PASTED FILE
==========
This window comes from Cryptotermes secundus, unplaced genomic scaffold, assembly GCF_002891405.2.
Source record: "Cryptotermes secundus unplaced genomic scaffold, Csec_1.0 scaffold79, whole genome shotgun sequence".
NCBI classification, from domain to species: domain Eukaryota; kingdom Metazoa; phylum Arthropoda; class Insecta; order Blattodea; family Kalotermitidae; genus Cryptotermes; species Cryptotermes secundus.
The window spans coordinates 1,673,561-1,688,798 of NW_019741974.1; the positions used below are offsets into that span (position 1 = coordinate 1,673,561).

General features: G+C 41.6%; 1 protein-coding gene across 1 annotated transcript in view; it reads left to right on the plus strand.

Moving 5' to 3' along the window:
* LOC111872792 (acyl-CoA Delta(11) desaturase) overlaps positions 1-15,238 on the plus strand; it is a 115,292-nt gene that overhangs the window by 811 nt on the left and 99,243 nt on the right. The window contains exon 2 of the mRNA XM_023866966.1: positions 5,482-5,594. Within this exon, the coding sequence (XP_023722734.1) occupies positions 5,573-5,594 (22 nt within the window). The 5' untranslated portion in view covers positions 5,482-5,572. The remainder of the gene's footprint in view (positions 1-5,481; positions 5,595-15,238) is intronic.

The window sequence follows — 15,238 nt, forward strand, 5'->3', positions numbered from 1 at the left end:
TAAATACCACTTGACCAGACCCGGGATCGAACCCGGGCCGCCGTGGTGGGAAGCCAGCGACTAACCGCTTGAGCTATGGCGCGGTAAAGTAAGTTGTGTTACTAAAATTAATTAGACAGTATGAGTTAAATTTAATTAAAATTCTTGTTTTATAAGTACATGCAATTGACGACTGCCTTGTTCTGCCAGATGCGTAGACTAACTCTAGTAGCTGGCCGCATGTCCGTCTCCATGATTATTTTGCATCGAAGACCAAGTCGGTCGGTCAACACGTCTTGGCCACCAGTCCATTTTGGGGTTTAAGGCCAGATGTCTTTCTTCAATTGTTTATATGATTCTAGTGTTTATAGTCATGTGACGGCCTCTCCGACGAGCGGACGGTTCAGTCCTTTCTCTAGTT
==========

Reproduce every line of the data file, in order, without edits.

This window comes from Cryptotermes secundus, unplaced genomic scaffold, assembly GCF_002891405.2.
Source record: "Cryptotermes secundus unplaced genomic scaffold, Csec_1.0 scaffold79, whole genome shotgun sequence".
NCBI classification, from domain to species: domain Eukaryota; kingdom Metazoa; phylum Arthropoda; class Insecta; order Blattodea; family Kalotermitidae; genus Cryptotermes; species Cryptotermes secundus.
The window spans coordinates 1,673,561-1,688,798 of NW_019741974.1; the positions used below are offsets into that span (position 1 = coordinate 1,673,561).

General features: G+C 41.6%; 1 protein-coding gene across 1 annotated transcript in view; it reads left to right on the plus strand.

Moving 5' to 3' along the window:
* LOC111872792 (acyl-CoA Delta(11) desaturase) overlaps positions 1-15,238 on the plus strand; it is a 115,292-nt gene that overhangs the window by 811 nt on the left and 99,243 nt on the right. The window contains exon 2 of the mRNA XM_023866966.1: positions 5,482-5,594. Within this exon, the coding sequence (XP_023722734.1) occupies positions 5,573-5,594 (22 nt within the window). The 5' untranslated portion in view covers positions 5,482-5,572. The remainder of the gene's footprint in view (positions 1-5,481; positions 5,595-15,238) is intronic.

The window sequence follows — 15,238 nt, forward strand, 5'->3', positions numbered from 1 at the left end:
TAAATACCACTTGACCAGACCCGGGATCGAACCCGGGCCGCCGTGGTGGGAAGCCAGCGACTAACCGCTTGAGCTATGGCGCGGTAAAGTAAGTTGTGTTACTAAAATTAATTAGACAGTATGAGTTAAATTTAATTAAAATTCTTGTTTTATAAGTACATGCAATTGACGACTGCCTTGTTCTGCCAGATGCGTAGACTAACTCTAGTAGCTGGCCGCATGTCCGTCTCCATGATTATTTTGCATCGAAGACCAAGTCGGTCGGTCAACACGTCTTGGCCACCAGTCCATTTTGGGGTTTAAGGCCAGATGTCTTTCTTCAATTGTTTATATGATTCTAGTGTTTATAGTCATGTGACGGCCTCTCCGACGAGCGGACGGTTCAGTCCTTTCTCTAGTT